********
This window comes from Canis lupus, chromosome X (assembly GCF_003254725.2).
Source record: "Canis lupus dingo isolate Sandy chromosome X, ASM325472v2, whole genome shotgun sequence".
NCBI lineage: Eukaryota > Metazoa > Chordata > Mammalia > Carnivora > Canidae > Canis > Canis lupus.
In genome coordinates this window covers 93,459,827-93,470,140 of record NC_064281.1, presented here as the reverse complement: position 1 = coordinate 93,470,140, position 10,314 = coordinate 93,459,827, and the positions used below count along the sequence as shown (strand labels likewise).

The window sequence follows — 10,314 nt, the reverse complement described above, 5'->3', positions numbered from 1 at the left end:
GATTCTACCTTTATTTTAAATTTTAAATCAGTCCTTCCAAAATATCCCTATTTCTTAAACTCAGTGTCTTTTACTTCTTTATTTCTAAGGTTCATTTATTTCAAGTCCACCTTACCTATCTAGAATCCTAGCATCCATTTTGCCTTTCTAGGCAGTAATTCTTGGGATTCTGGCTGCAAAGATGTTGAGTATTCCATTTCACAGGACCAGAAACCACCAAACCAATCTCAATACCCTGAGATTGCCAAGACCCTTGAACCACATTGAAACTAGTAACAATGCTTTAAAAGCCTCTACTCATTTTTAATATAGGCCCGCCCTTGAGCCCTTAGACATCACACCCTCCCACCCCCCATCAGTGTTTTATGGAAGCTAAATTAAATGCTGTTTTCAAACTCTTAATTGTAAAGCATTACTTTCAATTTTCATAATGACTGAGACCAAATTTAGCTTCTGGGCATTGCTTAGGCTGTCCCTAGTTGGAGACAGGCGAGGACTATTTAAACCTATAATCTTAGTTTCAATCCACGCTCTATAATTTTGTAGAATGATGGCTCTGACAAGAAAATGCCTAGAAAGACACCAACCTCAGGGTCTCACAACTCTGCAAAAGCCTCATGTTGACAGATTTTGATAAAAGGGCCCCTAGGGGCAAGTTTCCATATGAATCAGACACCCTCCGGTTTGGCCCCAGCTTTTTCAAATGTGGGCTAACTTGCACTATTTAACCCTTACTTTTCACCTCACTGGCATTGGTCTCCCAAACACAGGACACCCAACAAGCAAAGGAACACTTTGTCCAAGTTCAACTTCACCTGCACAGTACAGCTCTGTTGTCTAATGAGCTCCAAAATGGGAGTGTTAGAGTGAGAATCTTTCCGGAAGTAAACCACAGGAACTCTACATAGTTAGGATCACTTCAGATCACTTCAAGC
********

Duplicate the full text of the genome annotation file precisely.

This window comes from Canis lupus, chromosome X (assembly GCF_003254725.2).
Source record: "Canis lupus dingo isolate Sandy chromosome X, ASM325472v2, whole genome shotgun sequence".
NCBI lineage: Eukaryota > Metazoa > Chordata > Mammalia > Carnivora > Canidae > Canis > Canis lupus.
In genome coordinates this window covers 93,459,827-93,470,140 of record NC_064281.1, presented here as the reverse complement: position 1 = coordinate 93,470,140, position 10,314 = coordinate 93,459,827, and the positions used below count along the sequence as shown (strand labels likewise).

The window sequence follows — 10,314 nt, the reverse complement described above, 5'->3', positions numbered from 1 at the left end:
GATTCTACCTTTATTTTAAATTTTAAATCAGTCCTTCCAAAATATCCCTATTTCTTAAACTCAGTGTCTTTTACTTCTTTATTTCTAAGGTTCATTTATTTCAAGTCCACCTTACCTATCTAGAATCCTAGCATCCATTTTGCCTTTCTAGGCAGTAATTCTTGGGATTCTGGCTGCAAAGATGTTGAGTATTCCATTTCACAGGACCAGAAACCACCAAACCAATCTCAATACCCTGAGATTGCCAAGACCCTTGAACCACATTGAAACTAGTAACAATGCTTTAAAAGCCTCTACTCATTTTTAATATAGGCCCGCCCTTGAGCCCTTAGACATCACACCCTCCCACCCCCCATCAGTGTTTTATGGAAGCTAAATTAAATGCTGTTTTCAAACTCTTAATTGTAAAGCATTACTTTCAATTTTCATAATGACTGAGACCAAATTTAGCTTCTGGGCATTGCTTAGGCTGTCCCTAGTTGGAGACAGGCGAGGACTATTTAAACCTATAATCTTAGTTTCAATCCACGCTCTATAATTTTGTAGAATGATGGCTCTGACAAGAAAATGCCTAGAAAGACACCAACCTCAGGGTCTCACAACTCTGCAAAAGCCTCATGTTGACAGATTTTGATAAAAGGGCCCCTAGGGGCAAGTTTCCATATGAATCAGACACCCTCCGGTTTGGCCCCAGCTTTTTCAAATGTGGGCTAACTTGCACTATTTAACCCTTACTTTTCACCTCACTGGCATTGGTCTCCCAAACACAGGACACCCAACAAGCAAAGGAACACTTTGTCCAAGTTCAACTTCACCTGCACAGTACAGCTCTGTTGTCTAATGAGCTCCAAAATGGGAGTGTTAGAGTGAGAATCTTTCCGGAAGTAAACCACAGGAACTCTACATAGTTAGGATCACTTCAGATCACTTCAAGC